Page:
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Atomic Alert!: Confronting ‘The Bomb’ in the New Atomic Age Exhibit Opens Sept. 7

Atomic Alert!: Confronting ‘The Bomb’ in the New Atomic Age, a free traveling exhibition designed by Overland Traveling Exhibits, opens Sept. 7 at the Two Mississippi Museums and will be on display through Nov. 8. The exhibition explores the history of the Federal Civil Defense Administration (FCDA) established to prepare Americans for the perils of the new Atomic Age.

In August 1945, in the waning days of World War II, the United States dropped two atomic bombs on cities in Japan. Four years later, the Soviet Union tested its first atomic weapon, and the Cold War began. Nuclear testing made its way to Mississippi through the detonation of two nuclear devices outside of Hattiesburg. The first test, Project Salmon, occurred in October 1964 and, roughly two years later, Project Sterling followed, which used a smaller bomb in the cavity left behind by the first blast.

“The Two Mississippi Museums are excited to share this free, special exhibit,” said Michael Morris, director of the Two Mississippi Museums. “We welcome the public to explore and learn about Mississippi’s role in nuclear testing during the Atomic Age.”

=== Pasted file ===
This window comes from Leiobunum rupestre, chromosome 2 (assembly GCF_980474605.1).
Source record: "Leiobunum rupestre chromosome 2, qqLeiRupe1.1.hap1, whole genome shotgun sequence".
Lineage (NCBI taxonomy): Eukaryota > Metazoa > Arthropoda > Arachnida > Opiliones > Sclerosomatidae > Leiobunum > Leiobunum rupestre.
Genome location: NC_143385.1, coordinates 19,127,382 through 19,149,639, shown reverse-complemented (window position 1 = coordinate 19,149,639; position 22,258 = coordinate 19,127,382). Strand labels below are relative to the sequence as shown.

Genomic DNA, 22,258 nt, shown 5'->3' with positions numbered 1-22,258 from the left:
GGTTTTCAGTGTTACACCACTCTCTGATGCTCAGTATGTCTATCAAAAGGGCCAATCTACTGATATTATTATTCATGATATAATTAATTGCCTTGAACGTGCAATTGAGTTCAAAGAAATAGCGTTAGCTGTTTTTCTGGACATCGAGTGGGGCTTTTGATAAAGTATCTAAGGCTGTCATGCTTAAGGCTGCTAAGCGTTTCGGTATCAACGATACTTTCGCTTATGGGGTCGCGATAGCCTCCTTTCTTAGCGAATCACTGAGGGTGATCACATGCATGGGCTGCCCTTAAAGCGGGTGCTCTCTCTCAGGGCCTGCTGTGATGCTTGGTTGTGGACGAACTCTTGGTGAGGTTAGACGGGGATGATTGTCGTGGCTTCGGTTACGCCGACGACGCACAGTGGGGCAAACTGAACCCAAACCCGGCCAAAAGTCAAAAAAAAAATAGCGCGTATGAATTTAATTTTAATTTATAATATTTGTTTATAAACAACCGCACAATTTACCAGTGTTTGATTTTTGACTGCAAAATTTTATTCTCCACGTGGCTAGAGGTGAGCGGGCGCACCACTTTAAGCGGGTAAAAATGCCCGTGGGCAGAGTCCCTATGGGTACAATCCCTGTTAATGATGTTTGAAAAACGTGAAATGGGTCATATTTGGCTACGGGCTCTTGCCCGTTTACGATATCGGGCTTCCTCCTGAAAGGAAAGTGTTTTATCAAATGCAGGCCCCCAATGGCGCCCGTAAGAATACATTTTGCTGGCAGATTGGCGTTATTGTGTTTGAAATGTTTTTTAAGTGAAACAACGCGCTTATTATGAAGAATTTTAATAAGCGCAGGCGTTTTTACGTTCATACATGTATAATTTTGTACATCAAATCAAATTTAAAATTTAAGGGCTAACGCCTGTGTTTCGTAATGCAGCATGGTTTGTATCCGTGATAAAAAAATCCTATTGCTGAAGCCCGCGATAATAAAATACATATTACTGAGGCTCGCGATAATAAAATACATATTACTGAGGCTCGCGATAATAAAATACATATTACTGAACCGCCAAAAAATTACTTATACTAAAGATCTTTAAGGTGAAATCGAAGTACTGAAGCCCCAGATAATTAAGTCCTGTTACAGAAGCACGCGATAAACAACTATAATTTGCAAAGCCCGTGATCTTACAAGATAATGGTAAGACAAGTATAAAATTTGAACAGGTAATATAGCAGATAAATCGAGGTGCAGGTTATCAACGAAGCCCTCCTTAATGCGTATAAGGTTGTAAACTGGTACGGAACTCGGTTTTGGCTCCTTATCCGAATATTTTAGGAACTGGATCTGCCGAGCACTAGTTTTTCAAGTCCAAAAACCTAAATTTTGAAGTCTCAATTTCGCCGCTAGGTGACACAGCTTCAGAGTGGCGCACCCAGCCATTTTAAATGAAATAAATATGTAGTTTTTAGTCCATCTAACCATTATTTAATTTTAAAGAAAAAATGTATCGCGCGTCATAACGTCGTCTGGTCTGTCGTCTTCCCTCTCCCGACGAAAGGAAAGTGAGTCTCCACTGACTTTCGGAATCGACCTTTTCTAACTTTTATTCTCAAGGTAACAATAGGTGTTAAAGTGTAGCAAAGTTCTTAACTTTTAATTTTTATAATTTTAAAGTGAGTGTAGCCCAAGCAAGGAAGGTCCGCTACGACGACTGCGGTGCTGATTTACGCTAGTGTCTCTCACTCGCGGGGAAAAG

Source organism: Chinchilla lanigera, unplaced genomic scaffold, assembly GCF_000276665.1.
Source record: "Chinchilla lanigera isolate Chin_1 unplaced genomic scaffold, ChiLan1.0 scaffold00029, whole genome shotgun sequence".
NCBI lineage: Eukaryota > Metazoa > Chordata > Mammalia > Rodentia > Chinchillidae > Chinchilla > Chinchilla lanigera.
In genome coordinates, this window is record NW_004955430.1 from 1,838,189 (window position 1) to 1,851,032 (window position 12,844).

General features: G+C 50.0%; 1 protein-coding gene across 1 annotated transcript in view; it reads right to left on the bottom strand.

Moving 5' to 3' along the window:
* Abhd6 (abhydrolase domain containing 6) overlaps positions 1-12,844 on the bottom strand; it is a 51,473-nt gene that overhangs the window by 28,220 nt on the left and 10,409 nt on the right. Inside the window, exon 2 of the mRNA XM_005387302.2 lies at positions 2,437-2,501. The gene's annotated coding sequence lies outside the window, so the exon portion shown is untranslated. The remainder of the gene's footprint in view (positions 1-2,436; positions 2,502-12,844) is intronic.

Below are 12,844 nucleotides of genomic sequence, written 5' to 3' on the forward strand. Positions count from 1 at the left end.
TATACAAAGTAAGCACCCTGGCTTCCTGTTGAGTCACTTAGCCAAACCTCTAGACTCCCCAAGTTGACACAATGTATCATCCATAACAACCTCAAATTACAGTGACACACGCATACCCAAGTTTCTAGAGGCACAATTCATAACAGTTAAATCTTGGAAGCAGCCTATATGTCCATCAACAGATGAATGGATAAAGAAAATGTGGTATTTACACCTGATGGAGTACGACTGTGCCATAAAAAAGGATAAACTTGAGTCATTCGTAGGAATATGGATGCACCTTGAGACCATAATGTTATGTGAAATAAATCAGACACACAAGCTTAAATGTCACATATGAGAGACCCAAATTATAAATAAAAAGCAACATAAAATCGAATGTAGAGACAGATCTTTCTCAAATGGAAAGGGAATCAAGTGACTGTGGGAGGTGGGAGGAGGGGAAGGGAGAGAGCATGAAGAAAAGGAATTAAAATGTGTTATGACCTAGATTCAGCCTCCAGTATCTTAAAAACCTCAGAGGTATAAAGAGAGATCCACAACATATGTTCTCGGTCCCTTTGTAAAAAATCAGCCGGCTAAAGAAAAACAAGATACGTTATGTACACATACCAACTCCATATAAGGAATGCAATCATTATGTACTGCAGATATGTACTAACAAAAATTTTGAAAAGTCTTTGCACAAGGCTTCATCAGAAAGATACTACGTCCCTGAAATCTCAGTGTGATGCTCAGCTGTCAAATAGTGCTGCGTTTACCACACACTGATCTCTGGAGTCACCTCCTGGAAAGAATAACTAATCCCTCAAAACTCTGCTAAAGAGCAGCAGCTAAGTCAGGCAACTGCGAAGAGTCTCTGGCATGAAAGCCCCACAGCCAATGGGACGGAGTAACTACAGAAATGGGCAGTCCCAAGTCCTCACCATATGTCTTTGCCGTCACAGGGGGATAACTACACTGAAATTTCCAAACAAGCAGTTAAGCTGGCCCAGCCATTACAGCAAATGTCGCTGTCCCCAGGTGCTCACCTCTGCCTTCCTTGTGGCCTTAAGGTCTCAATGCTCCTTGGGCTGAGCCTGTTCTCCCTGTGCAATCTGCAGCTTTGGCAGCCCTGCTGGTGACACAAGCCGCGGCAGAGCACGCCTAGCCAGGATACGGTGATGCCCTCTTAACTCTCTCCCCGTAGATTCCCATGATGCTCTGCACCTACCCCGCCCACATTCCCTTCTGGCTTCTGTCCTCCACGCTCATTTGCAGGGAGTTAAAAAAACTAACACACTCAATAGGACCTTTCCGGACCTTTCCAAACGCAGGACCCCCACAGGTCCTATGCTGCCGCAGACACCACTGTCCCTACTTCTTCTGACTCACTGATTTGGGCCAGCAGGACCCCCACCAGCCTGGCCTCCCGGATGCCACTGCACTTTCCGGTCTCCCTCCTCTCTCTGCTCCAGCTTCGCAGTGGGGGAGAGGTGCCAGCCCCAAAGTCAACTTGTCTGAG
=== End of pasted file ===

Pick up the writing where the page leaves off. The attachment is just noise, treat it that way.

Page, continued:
The exhibition puts a special focus on the educational and volunteer programs of the FCDA, which encouraged the building of bomb shelters, the establishment of neighborhood wardens, and taught children to “duck and cover.” Atomic Alert! includes a striking artistic interpretation of the impact of a nuclear blast, featuring the silhouette of a bomb roughly the size and shape of the bombs dropped in World War II.

Visitors can immerse themselves in the era with Mississippi artifacts that tell the story of the state’s response to nuclear threat, including stocking civil defense hospital supplies. Other exhibit artifacts include a Geiger counter used to detect ionizing radiation on objects at ground level and a booklet that instructed families who did not have designated shelters on how to construct a shelter within their home.

Atomic Alert!: Confronting ‘The Bomb’ in the New Atomic Age programming includes two free History Is Lunch programs on Sept. 25 and Oct. 9 and two free gallery talks on Oct. 10 and Oct. 22.

Atomic Alert! was developed, designed, built, and toured by Overland Traveling Exhibits and independent Atomic Age scholar Michael Scheibach. Founding institutions for the exhibition include the Historical and Cultural Society of Clay County in Moorhead, Minnesota.

For more information, go to https://2mm.mdah.ms.gov/atomic-alert or call 601-576-6850. 

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Tribal Chief Ben Elected to MDAH Board of Trustees